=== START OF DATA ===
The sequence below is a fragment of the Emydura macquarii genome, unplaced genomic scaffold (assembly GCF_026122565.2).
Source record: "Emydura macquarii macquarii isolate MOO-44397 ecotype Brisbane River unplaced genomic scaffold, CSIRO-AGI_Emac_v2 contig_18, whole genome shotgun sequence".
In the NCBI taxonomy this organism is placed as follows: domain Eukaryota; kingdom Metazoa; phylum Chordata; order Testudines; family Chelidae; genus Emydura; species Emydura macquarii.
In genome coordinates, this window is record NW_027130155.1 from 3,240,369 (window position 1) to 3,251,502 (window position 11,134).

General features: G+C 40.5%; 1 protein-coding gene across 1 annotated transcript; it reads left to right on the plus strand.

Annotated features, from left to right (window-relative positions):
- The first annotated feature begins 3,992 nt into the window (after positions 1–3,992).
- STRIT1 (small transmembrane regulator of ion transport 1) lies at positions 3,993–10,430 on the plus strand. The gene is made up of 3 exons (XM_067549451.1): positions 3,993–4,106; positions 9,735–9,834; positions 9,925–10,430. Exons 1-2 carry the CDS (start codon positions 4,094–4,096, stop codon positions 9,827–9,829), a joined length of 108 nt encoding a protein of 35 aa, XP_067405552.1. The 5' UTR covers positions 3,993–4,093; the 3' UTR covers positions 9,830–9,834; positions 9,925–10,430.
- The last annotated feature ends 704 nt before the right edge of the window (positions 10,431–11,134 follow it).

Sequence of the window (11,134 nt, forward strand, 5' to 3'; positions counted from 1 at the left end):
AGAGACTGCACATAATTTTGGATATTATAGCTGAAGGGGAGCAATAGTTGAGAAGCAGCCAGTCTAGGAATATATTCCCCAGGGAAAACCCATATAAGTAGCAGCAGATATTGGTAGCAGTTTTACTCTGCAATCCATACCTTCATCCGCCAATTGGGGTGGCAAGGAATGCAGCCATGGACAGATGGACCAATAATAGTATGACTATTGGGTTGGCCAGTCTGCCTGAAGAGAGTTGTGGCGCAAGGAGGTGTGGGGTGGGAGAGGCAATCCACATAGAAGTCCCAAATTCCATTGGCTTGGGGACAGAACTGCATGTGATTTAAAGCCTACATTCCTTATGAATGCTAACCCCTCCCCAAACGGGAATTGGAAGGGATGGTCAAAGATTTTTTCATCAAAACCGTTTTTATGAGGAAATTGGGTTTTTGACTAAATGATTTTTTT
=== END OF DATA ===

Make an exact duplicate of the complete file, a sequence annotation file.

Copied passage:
The sequence below is a fragment of the Emydura macquarii genome, unplaced genomic scaffold (assembly GCF_026122565.2).
Source record: "Emydura macquarii macquarii isolate MOO-44397 ecotype Brisbane River unplaced genomic scaffold, CSIRO-AGI_Emac_v2 contig_18, whole genome shotgun sequence".
In the NCBI taxonomy this organism is placed as follows: domain Eukaryota; kingdom Metazoa; phylum Chordata; order Testudines; family Chelidae; genus Emydura; species Emydura macquarii.
In genome coordinates, this window is record NW_027130155.1 from 3,240,369 (window position 1) to 3,251,502 (window position 11,134).

General features: G+C 40.5%; 1 protein-coding gene across 1 annotated transcript; it reads left to right on the plus strand.

Annotated features, from left to right (window-relative positions):
- The first annotated feature begins 3,992 nt into the window (after positions 1–3,992).
- STRIT1 (small transmembrane regulator of ion transport 1) lies at positions 3,993–10,430 on the plus strand. The gene is made up of 3 exons (XM_067549451.1): positions 3,993–4,106; positions 9,735–9,834; positions 9,925–10,430. Exons 1-2 carry the CDS (start codon positions 4,094–4,096, stop codon positions 9,827–9,829), a joined length of 108 nt encoding a protein of 35 aa, XP_067405552.1. The 5' UTR covers positions 3,993–4,093; the 3' UTR covers positions 9,830–9,834; positions 9,925–10,430.
- The last annotated feature ends 704 nt before the right edge of the window (positions 10,431–11,134 follow it).

Sequence of the window (11,134 nt, forward strand, 5' to 3'; positions counted from 1 at the left end):
AGAGACTGCACATAATTTTGGATATTATAGCTGAAGGGGAGCAATAGTTGAGAAGCAGCCAGTCTAGGAATATATTCCCCAGGGAAAACCCATATAAGTAGCAGCAGATATTGGTAGCAGTTTTACTCTGCAATCCATACCTTCATCCGCCAATTGGGGTGGCAAGGAATGCAGCCATGGACAGATGGACCAATAATAGTATGACTATTGGGTTGGCCAGTCTGCCTGAAGAGAGTTGTGGCGCAAGGAGGTGTGGGGTGGGAGAGGCAATCCACATAGAAGTCCCAAATTCCATTGGCTTGGGGACAGAACTGCATGTGATTTAAAGCCTACATTCCTTATGAATGCTAACCCCTCCCCAAACGGGAATTGGAAGGGATGGTCAAAGATTTTTTCATCAAAACCGTTTTTATGAGGAAATTGGGTTTTTGACTAAATGATTTTTTT